I have to check my spam or junk email folder every now and again. It’s not that I like looking for the nonsense that ends up in there; it’s that periodically some good content mistakenly ends up there.
For the most part, it’s a fruitless exercise and I just end up selecting everything and deleting it.
As I scan the current cache of messages, I see
- information about golf courses
- offers for dates
- testimonials about making thousands of dollars working from home
- stuff about video door bells
- casinos – not sure if they’re online or not and I really don’t care
These don’t interest me enough to even open the message because, as we all know, they just want me to click links or download attachments and then try to steal personal information.
Then, there’s a new couple
I don’t know about you but I use email these days to communicate with some people and subscribe to mailing lists. Generally, these are easy messages to determine the originator. I recognize most of the quite readily.
I can’t think of any case where I get or even entertain the thought of a message from someone or thing named “Fight Corona”. Fortunately, the message comes with a snippet to let you know a bit about the context of the message. As you can see, these are easily determined to be totally worthless.
Even more worthless are the scum that actually create those messages. There is no actual reason to even open the message to see what’s inside. I hope there’s a special place in hell for those that send this crap out, trying to entice people to click on links or attachments. In this case, they’re capitalizing on the fear that society has and the media is providing updates 24/7 with each report trying to be more sensational than the previous one.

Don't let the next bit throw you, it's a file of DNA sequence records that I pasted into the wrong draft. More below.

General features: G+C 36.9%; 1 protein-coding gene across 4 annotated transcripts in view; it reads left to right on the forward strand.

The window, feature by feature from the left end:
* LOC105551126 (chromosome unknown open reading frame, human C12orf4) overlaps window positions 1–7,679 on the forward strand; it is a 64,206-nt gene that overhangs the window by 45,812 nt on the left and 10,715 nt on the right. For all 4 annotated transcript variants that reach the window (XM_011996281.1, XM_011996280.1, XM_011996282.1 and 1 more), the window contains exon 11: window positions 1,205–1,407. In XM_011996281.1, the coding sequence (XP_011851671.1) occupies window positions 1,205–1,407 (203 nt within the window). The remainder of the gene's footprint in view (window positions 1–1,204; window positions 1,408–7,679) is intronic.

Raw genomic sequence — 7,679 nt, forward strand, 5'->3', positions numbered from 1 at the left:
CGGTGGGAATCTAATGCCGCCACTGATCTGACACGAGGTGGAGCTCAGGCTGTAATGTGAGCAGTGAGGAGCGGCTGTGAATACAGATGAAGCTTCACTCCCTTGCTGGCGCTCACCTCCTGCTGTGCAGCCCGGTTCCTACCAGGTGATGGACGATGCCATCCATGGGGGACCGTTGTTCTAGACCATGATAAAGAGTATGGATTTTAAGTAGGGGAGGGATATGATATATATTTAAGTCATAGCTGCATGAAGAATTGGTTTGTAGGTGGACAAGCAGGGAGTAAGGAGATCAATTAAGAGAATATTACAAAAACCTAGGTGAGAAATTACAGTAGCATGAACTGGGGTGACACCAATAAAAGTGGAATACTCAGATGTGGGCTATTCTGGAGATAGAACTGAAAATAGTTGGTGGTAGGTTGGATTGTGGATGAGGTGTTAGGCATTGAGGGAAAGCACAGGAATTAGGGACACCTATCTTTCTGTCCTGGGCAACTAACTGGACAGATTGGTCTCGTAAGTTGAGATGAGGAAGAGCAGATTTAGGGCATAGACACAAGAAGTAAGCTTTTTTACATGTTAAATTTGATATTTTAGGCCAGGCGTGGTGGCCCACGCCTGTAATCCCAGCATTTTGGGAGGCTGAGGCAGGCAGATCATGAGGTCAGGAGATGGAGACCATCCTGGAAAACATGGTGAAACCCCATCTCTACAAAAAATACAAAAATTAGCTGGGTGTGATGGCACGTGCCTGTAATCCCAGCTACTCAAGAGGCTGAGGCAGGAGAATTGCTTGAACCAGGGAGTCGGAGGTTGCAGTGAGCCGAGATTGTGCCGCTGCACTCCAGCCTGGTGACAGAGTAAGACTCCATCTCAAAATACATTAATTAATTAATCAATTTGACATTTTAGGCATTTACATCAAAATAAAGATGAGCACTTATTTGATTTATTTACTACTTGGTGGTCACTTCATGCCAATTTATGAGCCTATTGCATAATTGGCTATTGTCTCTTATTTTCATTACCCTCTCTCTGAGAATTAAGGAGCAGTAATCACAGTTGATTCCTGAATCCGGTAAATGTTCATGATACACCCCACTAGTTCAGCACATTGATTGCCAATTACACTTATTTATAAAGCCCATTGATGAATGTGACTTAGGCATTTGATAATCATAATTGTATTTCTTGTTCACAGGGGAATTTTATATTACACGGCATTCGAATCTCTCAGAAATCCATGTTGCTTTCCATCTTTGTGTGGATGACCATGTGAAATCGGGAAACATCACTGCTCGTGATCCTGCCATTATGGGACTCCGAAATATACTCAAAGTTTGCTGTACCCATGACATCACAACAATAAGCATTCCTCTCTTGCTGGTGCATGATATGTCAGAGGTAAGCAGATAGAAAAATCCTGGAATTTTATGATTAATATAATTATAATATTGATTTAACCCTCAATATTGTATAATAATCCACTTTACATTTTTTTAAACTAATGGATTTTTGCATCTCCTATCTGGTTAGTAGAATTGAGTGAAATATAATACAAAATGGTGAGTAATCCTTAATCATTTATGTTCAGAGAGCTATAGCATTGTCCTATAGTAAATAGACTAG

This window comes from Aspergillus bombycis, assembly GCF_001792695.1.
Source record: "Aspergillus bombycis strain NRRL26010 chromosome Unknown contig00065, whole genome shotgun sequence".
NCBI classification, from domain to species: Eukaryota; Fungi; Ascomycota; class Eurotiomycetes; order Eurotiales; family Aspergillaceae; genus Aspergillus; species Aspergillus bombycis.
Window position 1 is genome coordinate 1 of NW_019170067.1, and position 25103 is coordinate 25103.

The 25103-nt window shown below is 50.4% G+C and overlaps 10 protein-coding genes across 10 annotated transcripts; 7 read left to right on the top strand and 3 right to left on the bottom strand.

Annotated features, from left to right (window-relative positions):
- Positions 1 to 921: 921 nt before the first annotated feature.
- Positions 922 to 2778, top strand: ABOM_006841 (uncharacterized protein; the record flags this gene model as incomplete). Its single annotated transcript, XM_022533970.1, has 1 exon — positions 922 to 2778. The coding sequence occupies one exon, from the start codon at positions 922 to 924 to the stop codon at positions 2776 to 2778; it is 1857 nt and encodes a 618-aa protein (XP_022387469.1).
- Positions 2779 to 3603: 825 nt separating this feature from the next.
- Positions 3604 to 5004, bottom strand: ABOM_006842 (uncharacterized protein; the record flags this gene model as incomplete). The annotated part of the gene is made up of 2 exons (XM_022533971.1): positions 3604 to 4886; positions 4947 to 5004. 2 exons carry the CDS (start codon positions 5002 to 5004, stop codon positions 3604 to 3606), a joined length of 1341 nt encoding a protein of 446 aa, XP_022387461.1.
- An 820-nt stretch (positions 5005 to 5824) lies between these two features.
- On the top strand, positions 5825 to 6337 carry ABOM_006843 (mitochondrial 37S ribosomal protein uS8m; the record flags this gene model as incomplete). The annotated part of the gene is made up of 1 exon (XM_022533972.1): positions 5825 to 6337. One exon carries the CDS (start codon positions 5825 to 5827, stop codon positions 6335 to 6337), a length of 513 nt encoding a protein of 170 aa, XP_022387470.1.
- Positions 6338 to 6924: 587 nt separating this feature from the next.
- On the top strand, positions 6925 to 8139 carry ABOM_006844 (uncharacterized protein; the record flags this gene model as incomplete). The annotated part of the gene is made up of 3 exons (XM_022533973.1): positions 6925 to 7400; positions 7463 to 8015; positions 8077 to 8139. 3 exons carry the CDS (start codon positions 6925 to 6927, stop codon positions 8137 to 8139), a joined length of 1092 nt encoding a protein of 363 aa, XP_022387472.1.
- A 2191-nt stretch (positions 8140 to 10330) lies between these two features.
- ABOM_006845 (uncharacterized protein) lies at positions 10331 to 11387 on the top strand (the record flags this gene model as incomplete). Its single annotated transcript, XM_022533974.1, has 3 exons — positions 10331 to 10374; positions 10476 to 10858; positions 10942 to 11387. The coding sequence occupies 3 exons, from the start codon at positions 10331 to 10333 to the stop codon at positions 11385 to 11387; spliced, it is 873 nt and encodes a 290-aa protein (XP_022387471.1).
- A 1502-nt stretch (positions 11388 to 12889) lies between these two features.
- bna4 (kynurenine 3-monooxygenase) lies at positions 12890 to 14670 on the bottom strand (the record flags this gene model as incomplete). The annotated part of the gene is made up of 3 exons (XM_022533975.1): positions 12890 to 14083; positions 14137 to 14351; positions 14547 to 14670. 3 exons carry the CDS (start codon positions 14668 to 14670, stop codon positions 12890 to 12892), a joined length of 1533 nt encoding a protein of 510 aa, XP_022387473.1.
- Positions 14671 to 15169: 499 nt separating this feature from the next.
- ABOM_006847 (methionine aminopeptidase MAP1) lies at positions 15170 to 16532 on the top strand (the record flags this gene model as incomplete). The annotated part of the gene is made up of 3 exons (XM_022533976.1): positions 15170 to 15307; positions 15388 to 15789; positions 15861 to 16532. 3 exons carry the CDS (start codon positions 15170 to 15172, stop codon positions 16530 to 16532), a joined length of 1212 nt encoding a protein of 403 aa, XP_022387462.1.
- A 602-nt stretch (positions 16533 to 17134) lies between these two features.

We read all the time about systems that get compromised by employees opening messages and infecting systems. Shame on them and shame on an employer that doesn’t provide the necessary skills to be cautious.
Providers have the tools to identify the stuff created by these miscreants. I guess it’s not perfect because they simply end up in a spam or junk folder and I’m ultimately the person to determine whether or not it’s of value.
If it’s nothing else, it’s a reminder that schools need to step up and showing students how to detect stuff like this and how to handle it.
It’s just too bad that the technology couldn’t be used to go one step further and identify who is sending this stuff and charge them criminally. Until we reach that level, there’s really no effective deterrent.